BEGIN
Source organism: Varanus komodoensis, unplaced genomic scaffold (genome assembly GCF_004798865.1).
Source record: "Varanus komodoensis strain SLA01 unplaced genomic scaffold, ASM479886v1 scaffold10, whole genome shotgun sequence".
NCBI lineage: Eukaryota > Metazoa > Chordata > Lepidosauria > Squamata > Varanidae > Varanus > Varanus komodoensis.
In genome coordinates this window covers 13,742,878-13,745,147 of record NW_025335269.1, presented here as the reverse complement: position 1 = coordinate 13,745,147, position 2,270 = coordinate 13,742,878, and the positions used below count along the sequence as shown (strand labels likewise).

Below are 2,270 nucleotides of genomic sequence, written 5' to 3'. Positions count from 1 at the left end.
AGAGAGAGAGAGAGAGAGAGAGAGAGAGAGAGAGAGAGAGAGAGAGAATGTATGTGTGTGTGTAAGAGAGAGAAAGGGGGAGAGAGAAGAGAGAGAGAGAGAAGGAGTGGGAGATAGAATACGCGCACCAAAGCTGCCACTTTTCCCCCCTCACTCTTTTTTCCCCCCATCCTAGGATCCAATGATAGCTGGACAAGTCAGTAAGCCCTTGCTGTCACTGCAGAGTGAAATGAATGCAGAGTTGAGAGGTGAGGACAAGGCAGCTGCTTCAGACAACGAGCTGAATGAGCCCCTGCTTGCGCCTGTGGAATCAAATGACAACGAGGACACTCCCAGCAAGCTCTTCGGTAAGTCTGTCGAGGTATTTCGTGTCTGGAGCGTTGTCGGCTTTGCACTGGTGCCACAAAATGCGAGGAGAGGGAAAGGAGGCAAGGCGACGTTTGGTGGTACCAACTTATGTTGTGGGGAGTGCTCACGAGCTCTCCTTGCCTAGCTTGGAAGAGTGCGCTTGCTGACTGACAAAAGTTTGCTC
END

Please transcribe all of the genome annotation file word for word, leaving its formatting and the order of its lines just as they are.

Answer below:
Source organism: Varanus komodoensis, unplaced genomic scaffold (genome assembly GCF_004798865.1).
Source record: "Varanus komodoensis strain SLA01 unplaced genomic scaffold, ASM479886v1 scaffold10, whole genome shotgun sequence".
NCBI lineage: Eukaryota > Metazoa > Chordata > Lepidosauria > Squamata > Varanidae > Varanus > Varanus komodoensis.
In genome coordinates this window covers 13,742,878-13,745,147 of record NW_025335269.1, presented here as the reverse complement: position 1 = coordinate 13,745,147, position 2,270 = coordinate 13,742,878, and the positions used below count along the sequence as shown (strand labels likewise).

Below are 2,270 nucleotides of genomic sequence, written 5' to 3'. Positions count from 1 at the left end.
AGAGAGAGAGAGAGAGAGAGAGAGAGAGAGAGAGAGAGAGAGAGAGAATGTATGTGTGTGTGTAAGAGAGAGAAAGGGGGAGAGAGAAGAGAGAGAGAGAGAAGGAGTGGGAGATAGAATACGCGCACCAAAGCTGCCACTTTTCCCCCCTCACTCTTTTTTCCCCCCATCCTAGGATCCAATGATAGCTGGACAAGTCAGTAAGCCCTTGCTGTCACTGCAGAGTGAAATGAATGCAGAGTTGAGAGGTGAGGACAAGGCAGCTGCTTCAGACAACGAGCTGAATGAGCCCCTGCTTGCGCCTGTGGAATCAAATGACAACGAGGACACTCCCAGCAAGCTCTTCGGTAAGTCTGTCGAGGTATTTCGTGTCTGGAGCGTTGTCGGCTTTGCACTGGTGCCACAAAATGCGAGGAGAGGGAAAGGAGGCAAGGCGACGTTTGGTGGTACCAACTTATGTTGTGGGGAGTGCTCACGAGCTCTCCTTGCCTAGCTTGGAAGAGTGCGCTTGCTGACTGACAAAAGTTTGCTC